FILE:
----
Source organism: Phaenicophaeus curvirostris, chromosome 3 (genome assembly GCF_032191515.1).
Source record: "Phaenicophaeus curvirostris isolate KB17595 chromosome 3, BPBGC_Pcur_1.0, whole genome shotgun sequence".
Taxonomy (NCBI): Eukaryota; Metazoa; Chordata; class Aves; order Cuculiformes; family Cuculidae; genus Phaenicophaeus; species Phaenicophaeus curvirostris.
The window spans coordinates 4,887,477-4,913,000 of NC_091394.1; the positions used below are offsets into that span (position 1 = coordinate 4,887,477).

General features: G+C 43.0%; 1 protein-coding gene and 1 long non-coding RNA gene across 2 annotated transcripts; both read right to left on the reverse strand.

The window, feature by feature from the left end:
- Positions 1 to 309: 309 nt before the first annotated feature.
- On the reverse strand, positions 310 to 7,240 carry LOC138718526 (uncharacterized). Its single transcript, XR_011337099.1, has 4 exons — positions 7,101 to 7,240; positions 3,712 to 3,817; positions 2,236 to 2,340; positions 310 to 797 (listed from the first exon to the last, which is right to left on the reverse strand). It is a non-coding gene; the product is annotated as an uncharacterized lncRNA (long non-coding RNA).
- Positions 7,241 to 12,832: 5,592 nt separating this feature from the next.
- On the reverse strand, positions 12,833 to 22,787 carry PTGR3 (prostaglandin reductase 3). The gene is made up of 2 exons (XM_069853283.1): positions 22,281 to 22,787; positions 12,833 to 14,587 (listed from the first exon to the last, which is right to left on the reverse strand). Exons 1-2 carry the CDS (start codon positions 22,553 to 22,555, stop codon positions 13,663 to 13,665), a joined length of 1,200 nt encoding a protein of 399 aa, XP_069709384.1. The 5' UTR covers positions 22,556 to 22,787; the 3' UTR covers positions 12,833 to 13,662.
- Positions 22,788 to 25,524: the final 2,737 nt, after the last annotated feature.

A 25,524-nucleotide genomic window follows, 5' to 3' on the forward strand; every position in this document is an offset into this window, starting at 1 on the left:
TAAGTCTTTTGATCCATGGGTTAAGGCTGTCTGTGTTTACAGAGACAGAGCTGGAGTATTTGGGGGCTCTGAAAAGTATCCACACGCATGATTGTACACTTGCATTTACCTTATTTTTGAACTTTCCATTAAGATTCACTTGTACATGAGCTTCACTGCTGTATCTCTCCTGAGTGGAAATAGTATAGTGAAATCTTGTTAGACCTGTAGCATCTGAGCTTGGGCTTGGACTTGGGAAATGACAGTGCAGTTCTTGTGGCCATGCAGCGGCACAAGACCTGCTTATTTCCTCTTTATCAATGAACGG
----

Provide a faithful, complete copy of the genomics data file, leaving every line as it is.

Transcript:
Source organism: Phaenicophaeus curvirostris, chromosome 3 (genome assembly GCF_032191515.1).
Source record: "Phaenicophaeus curvirostris isolate KB17595 chromosome 3, BPBGC_Pcur_1.0, whole genome shotgun sequence".
Taxonomy (NCBI): Eukaryota; Metazoa; Chordata; class Aves; order Cuculiformes; family Cuculidae; genus Phaenicophaeus; species Phaenicophaeus curvirostris.
The window spans coordinates 4,887,477-4,913,000 of NC_091394.1; the positions used below are offsets into that span (position 1 = coordinate 4,887,477).

General features: G+C 43.0%; 1 protein-coding gene and 1 long non-coding RNA gene across 2 annotated transcripts; both read right to left on the reverse strand.

The window, feature by feature from the left end:
- Positions 1 to 309: 309 nt before the first annotated feature.
- On the reverse strand, positions 310 to 7,240 carry LOC138718526 (uncharacterized). Its single transcript, XR_011337099.1, has 4 exons — positions 7,101 to 7,240; positions 3,712 to 3,817; positions 2,236 to 2,340; positions 310 to 797 (listed from the first exon to the last, which is right to left on the reverse strand). It is a non-coding gene; the product is annotated as an uncharacterized lncRNA (long non-coding RNA).
- Positions 7,241 to 12,832: 5,592 nt separating this feature from the next.
- On the reverse strand, positions 12,833 to 22,787 carry PTGR3 (prostaglandin reductase 3). The gene is made up of 2 exons (XM_069853283.1): positions 22,281 to 22,787; positions 12,833 to 14,587 (listed from the first exon to the last, which is right to left on the reverse strand). Exons 1-2 carry the CDS (start codon positions 22,553 to 22,555, stop codon positions 13,663 to 13,665), a joined length of 1,200 nt encoding a protein of 399 aa, XP_069709384.1. The 5' UTR covers positions 22,556 to 22,787; the 3' UTR covers positions 12,833 to 13,662.
- Positions 22,788 to 25,524: the final 2,737 nt, after the last annotated feature.

A 25,524-nucleotide genomic window follows, 5' to 3' on the forward strand; every position in this document is an offset into this window, starting at 1 on the left:
TAAGTCTTTTGATCCATGGGTTAAGGCTGTCTGTGTTTACAGAGACAGAGCTGGAGTATTTGGGGGCTCTGAAAAGTATCCACACGCATGATTGTACACTTGCATTTACCTTATTTTTGAACTTTCCATTAAGATTCACTTGTACATGAGCTTCACTGCTGTATCTCTCCTGAGTGGAAATAGTATAGTGAAATCTTGTTAGACCTGTAGCATCTGAGCTTGGGCTTGGACTTGGGAAATGACAGTGCAGTTCTTGTGGCCATGCAGCGGCACAAGACCTGCTTATTTCCTCTTTATCAATGAACGG